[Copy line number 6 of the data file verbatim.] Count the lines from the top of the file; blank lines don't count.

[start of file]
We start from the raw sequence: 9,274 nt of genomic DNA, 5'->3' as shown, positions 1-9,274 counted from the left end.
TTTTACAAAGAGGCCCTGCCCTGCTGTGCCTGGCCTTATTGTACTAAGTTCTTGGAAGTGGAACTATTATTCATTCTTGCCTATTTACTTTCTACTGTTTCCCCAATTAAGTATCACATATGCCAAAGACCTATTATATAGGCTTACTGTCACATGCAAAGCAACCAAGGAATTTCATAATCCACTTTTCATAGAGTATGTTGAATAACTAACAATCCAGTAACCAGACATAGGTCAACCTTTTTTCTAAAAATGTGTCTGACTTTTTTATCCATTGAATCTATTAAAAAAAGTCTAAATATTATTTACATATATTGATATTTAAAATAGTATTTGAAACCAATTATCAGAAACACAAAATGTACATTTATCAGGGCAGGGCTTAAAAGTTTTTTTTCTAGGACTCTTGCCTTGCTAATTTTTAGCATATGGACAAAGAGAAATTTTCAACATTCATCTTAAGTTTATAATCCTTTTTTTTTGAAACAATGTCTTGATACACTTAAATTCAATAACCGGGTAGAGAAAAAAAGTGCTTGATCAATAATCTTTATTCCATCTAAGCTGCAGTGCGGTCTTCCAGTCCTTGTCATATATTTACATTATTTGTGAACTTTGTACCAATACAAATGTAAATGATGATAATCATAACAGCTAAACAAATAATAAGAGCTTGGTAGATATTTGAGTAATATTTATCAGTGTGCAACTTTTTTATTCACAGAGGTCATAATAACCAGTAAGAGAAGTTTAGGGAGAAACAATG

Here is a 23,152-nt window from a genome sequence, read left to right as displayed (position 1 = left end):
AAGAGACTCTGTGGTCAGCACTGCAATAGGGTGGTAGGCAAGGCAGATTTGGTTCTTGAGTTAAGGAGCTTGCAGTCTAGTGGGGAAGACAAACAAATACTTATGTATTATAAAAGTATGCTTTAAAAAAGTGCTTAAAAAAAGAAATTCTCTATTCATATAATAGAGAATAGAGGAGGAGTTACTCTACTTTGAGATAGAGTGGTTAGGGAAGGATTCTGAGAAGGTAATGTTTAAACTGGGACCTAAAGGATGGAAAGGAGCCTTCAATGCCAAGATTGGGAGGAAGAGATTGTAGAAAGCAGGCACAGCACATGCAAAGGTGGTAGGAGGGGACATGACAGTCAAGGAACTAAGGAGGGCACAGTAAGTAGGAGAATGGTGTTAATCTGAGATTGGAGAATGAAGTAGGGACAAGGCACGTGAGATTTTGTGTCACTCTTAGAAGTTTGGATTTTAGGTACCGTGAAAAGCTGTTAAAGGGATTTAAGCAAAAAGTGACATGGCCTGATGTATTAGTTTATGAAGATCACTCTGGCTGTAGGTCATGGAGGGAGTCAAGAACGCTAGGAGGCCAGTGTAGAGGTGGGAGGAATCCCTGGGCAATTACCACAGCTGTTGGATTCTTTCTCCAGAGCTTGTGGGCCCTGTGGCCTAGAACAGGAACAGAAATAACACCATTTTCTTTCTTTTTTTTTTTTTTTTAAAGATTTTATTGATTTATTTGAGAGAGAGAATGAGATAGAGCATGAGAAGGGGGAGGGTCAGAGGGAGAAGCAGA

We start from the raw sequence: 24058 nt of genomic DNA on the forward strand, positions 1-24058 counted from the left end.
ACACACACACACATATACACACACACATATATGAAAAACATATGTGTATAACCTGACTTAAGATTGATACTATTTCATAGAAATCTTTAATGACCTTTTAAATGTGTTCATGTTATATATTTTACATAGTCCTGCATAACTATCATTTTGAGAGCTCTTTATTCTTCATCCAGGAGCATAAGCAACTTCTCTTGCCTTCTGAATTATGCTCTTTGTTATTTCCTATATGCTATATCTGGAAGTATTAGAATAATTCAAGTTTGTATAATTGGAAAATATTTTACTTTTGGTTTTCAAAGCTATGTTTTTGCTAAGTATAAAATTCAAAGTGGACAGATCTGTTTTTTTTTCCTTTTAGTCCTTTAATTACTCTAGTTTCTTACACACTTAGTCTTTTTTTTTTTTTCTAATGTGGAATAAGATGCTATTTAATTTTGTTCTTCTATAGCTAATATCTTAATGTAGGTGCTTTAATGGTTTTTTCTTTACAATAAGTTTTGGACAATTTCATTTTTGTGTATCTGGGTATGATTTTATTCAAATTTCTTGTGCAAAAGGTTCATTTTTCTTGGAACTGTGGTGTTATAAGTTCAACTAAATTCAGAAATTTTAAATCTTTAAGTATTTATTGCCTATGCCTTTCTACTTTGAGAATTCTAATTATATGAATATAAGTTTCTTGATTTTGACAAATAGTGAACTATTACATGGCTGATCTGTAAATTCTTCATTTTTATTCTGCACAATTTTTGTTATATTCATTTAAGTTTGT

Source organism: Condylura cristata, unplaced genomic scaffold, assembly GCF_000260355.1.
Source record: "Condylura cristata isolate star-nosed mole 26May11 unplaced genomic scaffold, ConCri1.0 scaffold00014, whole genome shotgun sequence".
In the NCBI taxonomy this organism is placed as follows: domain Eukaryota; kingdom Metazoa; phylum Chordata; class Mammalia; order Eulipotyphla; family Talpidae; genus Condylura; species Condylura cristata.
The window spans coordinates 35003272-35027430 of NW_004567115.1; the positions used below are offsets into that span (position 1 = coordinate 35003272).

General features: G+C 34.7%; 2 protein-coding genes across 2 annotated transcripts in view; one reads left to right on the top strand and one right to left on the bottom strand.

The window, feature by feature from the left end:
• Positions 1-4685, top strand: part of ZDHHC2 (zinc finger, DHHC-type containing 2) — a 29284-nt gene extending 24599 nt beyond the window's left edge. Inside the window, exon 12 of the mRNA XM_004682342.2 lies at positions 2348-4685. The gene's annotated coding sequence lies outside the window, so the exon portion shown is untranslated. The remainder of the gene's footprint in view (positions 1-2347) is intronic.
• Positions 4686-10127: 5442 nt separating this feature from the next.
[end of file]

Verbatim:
ACACACACACACATATACACACACACATATATGAAAAACATATGTGTATAACCTGACTTAAGATTGATACTATTTCATAGAAATCTTTAATGACCTTTTAAATGTGTTCATGTTATATATTTTACATAGTCCTGCATAACTATCATTTTGAGAGCTCTTTATTCTTCATCCAGGAGCATAAGCAACTTCTCTTGCCTTCTGAATTATGCTCTTTGTTATTTCCTATATGCTATATCTGGAAGTATTAGAATAATTCAAGTTTGTATAATTGGAAAATATTTTACTTTTGGTTTTCAAAGCTATGTTTTTGCTAAGTATAAAATTCAAAGTGGACAGATCTGTTTTTTTTTCCTTTTAGTCCTTTAATTACTCTAGTTTCTTACACACTTAGTCTTTTTTTTTTTTTCTAATGTGGAATAAGATGCTATTTAATTTTGTTCTTCTATAGCTAATATCTTAATGTAGGTGCTTTAATGGTTTTTTCTTTACAATAAGTTTTGGACAATTTCATTTTTGTGTATCTGGGTATGATTTTATTCAAATTTCTTGTGCAAAAGGTTCATTTTTCTTGGAACTGTGGTGTTATAAGTTCAACTAAATTCAGAAATTTTAAATCTTTAAGTATTTATTGCCTATGCCTTTCTACTTTGAGAATTCTAATTATATGAATATAAGTTTCTTGATTTTGACAAATAGTGAACTATTACATGGCTGATCTGTAAATTCTTCATTTTTATTCTGCACAATTTTTGTTATATTCATTTAAGTTTGT